“No, I didn’t mean that,” put in the captain with a guilty face. “I only said that real powder is not made like that, but that’s nothing, it can be made so.”

“I don’t know, you know best. We lighted some in a pomatum pot, it burned splendidly, it all burnt away leaving only a tiny ash. But that was only the paste, and if you rub it through . . . but of course you know best, I don’t know . . . And Bulkin’s father thrashed him on account of our powder, did you hear?” he turned to Ilusha.

“We had prepared a whole bottle of it and he used to keep it under his bed. His father saw it. He said it might explode, and thrashed him on the spot. He was going to make a complaint against me to the masters. He is not allowed to go about with me now, no one is allowed to go about with me now. Smurov is not allowed to either; I’ve got a bad name with everyone. They say I’m a ‘desperate character,’” Kolya smiled scornfully. “It all began from what happened on the railway.”

“Ah, we’ve heard of that exploit of yours, too,” cried the captain. “How could you lie still on the line? Is it possible you weren’t the least afraid, lying there under the train? Weren’t you frightened?”

The captain was abject in his flattery of Kolya.

“N— not particularly,” answered Kolya carelessly. “What’s blasted my reputation more than anything here was that cursed goose,” he said, turning again to Ilusha — but though he assumed an unconcerned air as he talked, he still could not control himself and was continually missing the note he tried to keep up.

“Ah! I heard about the goose!” Ilusha laughed, beaming all over. “They told me, but I didn’t understand. Did they really take you to the court?”

“The most stupid, trivial affair, they made a mountain of a mole-hill as they always do,” Kolya began carelessly. “I was walking through the market-place here one day, just when they’d driven in the geese. I stopped and looked at them. All at once a fellow, who is an errand-boy at Plotnikov’s now, looked at me and said, ‘What are you looking at the geese for?’ I looked at him; he was a stupid, moon-faced fellow of twenty. I am always on the side of the peasantry, you know. I like talking to the peasants. . . . We’ve dropped behind the peasants that’s an axiom. I believe you are laughing, Karamazov?”

“No, Heaven forbid, I am listening,” said Alyosha with a most good-natured air, and the sensitive Kolya was immediately reassured.”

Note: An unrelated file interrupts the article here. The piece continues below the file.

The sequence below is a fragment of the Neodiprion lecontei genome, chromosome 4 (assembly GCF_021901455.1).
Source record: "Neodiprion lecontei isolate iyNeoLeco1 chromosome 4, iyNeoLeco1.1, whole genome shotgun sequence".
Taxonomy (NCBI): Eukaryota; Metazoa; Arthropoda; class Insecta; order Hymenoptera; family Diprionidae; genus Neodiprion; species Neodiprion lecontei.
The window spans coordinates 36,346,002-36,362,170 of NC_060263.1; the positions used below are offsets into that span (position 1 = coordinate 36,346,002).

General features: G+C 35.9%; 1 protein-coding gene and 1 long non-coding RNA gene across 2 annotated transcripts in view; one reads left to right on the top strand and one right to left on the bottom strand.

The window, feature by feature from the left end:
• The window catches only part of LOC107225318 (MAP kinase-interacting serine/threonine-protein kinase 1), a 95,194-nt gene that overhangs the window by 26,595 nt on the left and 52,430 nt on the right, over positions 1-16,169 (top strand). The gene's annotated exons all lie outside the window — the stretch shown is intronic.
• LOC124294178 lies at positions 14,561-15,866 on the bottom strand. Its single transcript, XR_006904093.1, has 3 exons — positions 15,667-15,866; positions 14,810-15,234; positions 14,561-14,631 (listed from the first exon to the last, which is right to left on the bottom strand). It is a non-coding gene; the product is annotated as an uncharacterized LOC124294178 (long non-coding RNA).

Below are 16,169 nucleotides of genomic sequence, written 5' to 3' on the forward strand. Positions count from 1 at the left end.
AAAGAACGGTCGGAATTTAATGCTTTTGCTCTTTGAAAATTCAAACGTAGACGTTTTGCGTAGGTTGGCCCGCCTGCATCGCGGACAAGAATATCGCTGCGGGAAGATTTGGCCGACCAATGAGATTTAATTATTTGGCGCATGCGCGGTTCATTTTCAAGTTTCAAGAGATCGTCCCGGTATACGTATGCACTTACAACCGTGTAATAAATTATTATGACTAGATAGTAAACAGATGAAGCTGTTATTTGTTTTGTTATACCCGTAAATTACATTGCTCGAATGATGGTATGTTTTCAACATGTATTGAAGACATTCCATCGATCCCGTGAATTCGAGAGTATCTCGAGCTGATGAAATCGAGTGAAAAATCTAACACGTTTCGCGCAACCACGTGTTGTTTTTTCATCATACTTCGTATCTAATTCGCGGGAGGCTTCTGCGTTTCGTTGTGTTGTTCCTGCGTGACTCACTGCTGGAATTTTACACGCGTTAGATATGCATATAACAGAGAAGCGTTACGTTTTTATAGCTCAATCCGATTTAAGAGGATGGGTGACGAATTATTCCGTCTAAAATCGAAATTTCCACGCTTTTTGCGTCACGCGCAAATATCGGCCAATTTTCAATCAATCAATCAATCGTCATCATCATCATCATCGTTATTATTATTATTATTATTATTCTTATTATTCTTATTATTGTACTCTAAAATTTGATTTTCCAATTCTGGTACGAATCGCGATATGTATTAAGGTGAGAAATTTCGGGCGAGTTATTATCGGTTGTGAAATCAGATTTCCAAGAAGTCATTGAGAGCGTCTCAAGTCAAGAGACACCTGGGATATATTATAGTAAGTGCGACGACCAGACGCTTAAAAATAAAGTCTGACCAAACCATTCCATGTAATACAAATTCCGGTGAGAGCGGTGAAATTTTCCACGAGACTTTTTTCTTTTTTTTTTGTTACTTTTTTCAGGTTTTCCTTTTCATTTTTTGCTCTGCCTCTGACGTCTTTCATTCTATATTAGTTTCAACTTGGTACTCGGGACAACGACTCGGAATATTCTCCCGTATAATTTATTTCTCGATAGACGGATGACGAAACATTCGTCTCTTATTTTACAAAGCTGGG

“My theory, Karamazov, is clear and simple,” he hurried on again, looking pleased. “I believe in the people and am always glad to give them their due, but I am not for spoiling them, that is a sine qua non . . . But I was telling you about the goose. So I turned to the fool and answered, ‘I am wondering what the goose thinks about.’ He looked at me quite stupidly, ‘And what does the goose think about?’ he asked. ‘Do you see that cart full of oats?‘I said. ‘The oats are dropping out of the sack, and the goose has put its neck right under the wheel to gobble them up — do you see?’ ‘I see that quite well,’ he said. ‘Well,’ said I, ‘if that cart were to move on a little, would it break the goose’s neck or not?’ ‘It’d be sure to break it,’ and he grinned all over his face, highly delighted. ‘Come on, then,’ said I, ‘let’s try.’ ‘Let’s,’ he said. And it did not take us long to arrange: he stood at the bridle without being noticed, and I stood on one side to direct the goose. And the owner wasn’t looking, he was talking to someone, so I had nothing to do, the goose thrust its head in after the oats of itself, under the cart, just under the wheel. I winked at the lad, he tugged at the bridle, and crack. The goose’s neck was broken in half. And, as luck would have it, all the peasants saw us at that moment and they kicked up a shindy at once. ‘You did that on purpose!’ ‘No, not on purpose.’ ‘Yes, you did, on purpose!’ Well, they shouted, ‘Take him to the justice of the peace!’ They took me, too. ‘You were there, too,’ they said, ‘you helped, you’re known all over the market!’ And, for some reason, I really am known all over the market,” Kolya added conceitedly. “We all went off to the justice’s, they brought the goose, too. The fellow was crying in a great funk, simply blubbering like a woman. And the farmer kept shouting that you could kill any number of geese like that. Well, of course, there were witnesses. The justice of the peace settled it in a minute, that the farmer was to be paid a rouble for the goose, and the fellow to have the goose. And he was warned not to play such pranks again. And the fellow kept blubbering like a woman. ‘It wasn’t me,’ he said, ‘it was he egged me on,’ and he pointed to me. I answered with the utmost composure that I hadn’t egged him on, that I simply stated the general proposition, had spoken hypothetically. The justice of the peace smiled and was vexed with himself once for having smiled. ‘I’ll complain to your masters of you, so that for the future you mayn’t waste your time on such general propositions, instead of sitting at your books and learning your lessons.’ He didn’t complain to the masters, that was a joke, but the matter noised abroad and came to the ears of the masters. Their ears are long, you know! The classical master, Kolbasnikov, was particularly shocked about it, but Dardanelov got me off again. But Kolbasnikov is savage with everyone now like a green ass. Did you know, Ilusha, he is just married, got a dowry of a thousand roubles, and his bride’s a regular fright of the first rank and the last degree. The third-class fellows wrote an epigram on it: